Felix Jaehn On The Early Days, His “Cheerleader” Remix & German Dance Music: Idolator Interview
2015 will go down as the year Germans replaced the Dutch as the heaviest hitters in EDM. Robin Schulz landed two international hits (“Waves” and “Prayer In C”), Zedd’s sophomore LP True Colors debuted at number four on the Billboard 200 and Felix Jaehn landed the Song Of The Summer with his infectious remix of OMI’s “Cheerleader.” It spent six weeks at number one in the US and sold triple platinum. The 21-year-old then followed that up with a global smash of his own, a Jasmine Thompson-voiced cover of “Ain’t Nobody.”
I recently caught up with the Hamburg native in Los Angeles to talk about his breakthrough year. Felix spoke about his pre-“Cheerleader” career, remixing OMI’s reggae-pop anthem (he initially thought of it as just another remix) and the resurgence of German dance music. He also opened up about his debut LP, which will hopefully arrive early next year, and plans to produce music for other artists. Find out more below.
When did you first hear “Cheerleader”? I know it was around for a while.
Yeah, it was originally a reggae-pop song. I think it was released in 2012. The record company contacted me directly because they liked my stuff. I was putting out some bootlegs, some originals. Just a lot of stuff on my Soundcloud page, starting to build an online fan base. They just sent me the song and asked if I wanted to do a remix. That was in January 2014. I liked the song, thought it had potential and asked for the a cappella.
What was your initial reaction? Did you know where you wanted to take the song?
I think the basic direction was clear from the beginning because obviously, at that time, I was already producing a lot of house music. I knew I had to speed it up because the original was 90 bpm. Maybe it was 92. I am not too sure anymore. First of all, when they sent me the a cappella, I wondered, “How does it sound if you speed it up?”
You have to listen to it, like, five times to get used to the new tempo. I thought, okay this works, then I started building stuff around it. Started with the chords, added the house beats, and the bassline. Everything element by element. It actually went pretty fast. I think within one or two weeks, it was pretty much done.
The deep house sound really stands out on US radio. When did you start playing around with it?
After finishing high school, I moved to London for a year. I studied at Point Blank. It’s a music college. I did some production, song engineering, some music business as well. A little bit of everything and deep house was really, really big at that time. It was 2012 or 2013 in London. That was like one year after dub-step and exploded. Then everyone was like, “Okay we need something chilled-out now.”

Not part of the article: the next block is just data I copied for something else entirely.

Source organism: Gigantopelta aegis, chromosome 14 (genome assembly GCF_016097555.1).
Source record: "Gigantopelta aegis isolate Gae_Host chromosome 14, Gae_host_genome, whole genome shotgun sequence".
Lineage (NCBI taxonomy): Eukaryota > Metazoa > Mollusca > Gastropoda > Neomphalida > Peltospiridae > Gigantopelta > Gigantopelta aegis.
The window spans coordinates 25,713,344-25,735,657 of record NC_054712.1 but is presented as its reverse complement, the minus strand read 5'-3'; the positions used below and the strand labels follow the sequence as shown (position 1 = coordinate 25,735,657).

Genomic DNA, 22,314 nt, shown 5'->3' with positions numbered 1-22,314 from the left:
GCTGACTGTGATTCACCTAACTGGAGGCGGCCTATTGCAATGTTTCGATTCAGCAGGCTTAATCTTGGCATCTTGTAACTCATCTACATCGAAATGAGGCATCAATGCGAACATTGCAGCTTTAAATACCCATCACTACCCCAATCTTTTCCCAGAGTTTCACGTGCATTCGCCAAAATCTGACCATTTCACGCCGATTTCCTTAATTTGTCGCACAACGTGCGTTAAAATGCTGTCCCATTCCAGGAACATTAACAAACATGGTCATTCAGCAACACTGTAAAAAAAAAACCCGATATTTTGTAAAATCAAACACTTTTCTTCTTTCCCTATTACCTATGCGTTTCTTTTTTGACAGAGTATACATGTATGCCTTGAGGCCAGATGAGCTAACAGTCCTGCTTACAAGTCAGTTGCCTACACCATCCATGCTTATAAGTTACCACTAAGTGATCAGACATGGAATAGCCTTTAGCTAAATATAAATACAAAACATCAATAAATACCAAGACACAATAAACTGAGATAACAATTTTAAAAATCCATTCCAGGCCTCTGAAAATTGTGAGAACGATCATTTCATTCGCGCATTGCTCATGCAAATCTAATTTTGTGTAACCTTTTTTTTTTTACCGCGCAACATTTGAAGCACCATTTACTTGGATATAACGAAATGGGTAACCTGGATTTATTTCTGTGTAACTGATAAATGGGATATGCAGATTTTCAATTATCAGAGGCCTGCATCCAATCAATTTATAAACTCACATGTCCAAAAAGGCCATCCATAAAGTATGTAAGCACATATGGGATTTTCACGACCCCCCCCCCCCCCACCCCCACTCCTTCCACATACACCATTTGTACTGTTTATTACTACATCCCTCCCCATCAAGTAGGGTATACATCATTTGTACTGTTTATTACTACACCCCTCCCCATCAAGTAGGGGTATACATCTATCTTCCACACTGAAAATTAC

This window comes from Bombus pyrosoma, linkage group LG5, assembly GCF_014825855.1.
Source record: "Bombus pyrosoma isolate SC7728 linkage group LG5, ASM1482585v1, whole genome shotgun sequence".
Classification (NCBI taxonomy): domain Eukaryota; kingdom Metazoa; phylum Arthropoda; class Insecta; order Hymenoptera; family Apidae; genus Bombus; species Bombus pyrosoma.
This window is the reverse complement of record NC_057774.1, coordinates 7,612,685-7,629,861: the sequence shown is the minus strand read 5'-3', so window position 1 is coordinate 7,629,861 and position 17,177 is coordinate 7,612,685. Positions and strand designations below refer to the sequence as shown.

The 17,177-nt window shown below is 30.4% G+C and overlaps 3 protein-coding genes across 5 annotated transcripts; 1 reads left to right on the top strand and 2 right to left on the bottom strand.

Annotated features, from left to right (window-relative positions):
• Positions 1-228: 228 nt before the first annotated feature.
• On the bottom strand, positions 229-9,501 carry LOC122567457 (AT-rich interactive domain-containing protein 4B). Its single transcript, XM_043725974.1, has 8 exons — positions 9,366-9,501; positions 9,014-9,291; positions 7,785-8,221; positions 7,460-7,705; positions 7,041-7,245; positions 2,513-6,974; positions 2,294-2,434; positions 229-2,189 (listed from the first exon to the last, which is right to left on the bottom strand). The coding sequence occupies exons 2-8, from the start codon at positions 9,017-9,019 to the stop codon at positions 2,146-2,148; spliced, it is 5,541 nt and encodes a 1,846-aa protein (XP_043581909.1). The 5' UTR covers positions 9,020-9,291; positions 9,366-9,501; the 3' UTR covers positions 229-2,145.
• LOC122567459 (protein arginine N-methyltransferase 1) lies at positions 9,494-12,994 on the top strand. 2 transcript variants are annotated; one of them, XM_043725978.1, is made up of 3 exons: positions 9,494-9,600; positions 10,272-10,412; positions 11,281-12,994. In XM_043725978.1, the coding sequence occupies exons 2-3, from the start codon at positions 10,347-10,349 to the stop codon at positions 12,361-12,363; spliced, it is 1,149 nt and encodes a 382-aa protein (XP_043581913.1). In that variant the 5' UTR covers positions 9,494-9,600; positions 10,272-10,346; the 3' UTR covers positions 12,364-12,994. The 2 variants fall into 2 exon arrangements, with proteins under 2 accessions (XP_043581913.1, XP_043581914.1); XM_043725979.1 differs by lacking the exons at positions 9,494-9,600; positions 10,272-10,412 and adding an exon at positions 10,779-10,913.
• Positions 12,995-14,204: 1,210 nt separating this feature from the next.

I was influenced just by living in London, going out and playing some shows over there. I got into this UK-ish deep house. From that, it just kind of developed over one or two years to become more melodic. I wanted to incorporate live instruments. That’s how it kind of came about.
It’s the hot sound at the moment.
Yeah, it’s crazy. In Europe it’s so big. We have other Germans doing it like Robin Schulz and European acts like Lost Frequencies. This genre is becoming really popular. I think “Cheerleader” was the first Billboard top 10 hit of that genre, so it’s really, really cool. Now Justin Bieber is kind of doing a similar style as well. It’s definitely influenced by deep house.
Can you tell as a little about your pre-“Cheerleader” career?
When I was a kid, I played the violin. That’s the very beginning. I was seven years old. I quit when I was 14.
You should put some strings on your next song!
I put strings on the remix of Ed Sheeran’s “Photograph.” I have strings in the hook.
Is it you playing?
No. It’s actually synth strings but it sounds all right when you put some effects on it. It works. Yeah, I started just by uploading stuff on SoundCloud. I did bootlegs, I did some originals, and I had a couple of releases. My first one was on a really, really small label from Hamburg called Aristocrat and the release was called “Sommer Am Meer,” which is German for “Summer By The Sea.” We had vinyls, but I think we had 200 to 500 hundred. A really, really small number.
Then I had releases on dance labels. One on Spinnin’ Records and one on Armada Music, which was really great. It was the first big step to be on the big indies and have the dance releases. Then in August 2014, I signed with Universal and released a song called “Shine.” Now it’s “Ain’t Nobody.” In between, the remixes came out of nowhere and charted — like “Cheerleader.”
Did you know you were on to something special with “Cheerleader”?
Well, I wouldn’t hand it in if I didn’t think it was good. But I never imagined it would be a huge hit. It was just another remix. Of course, I thought it was cool, but it was released in May 2014. At first, nothing really happened. The record label didn’t really push it. It just started growing organically. It took off on Spotify in Sweden first. It started getting shared and people put it in playlists. Then the record company gave their big push.
How have your friends and family responded to your success?
They’re really happy and supportive. I think they’re just really happy for me and really glad I can do what I love. They are supporting me whenever they can. It’s really cool.
You mentioned “Ain’t Nobody,” which is your next single in the US. Why did you decide to cover that song?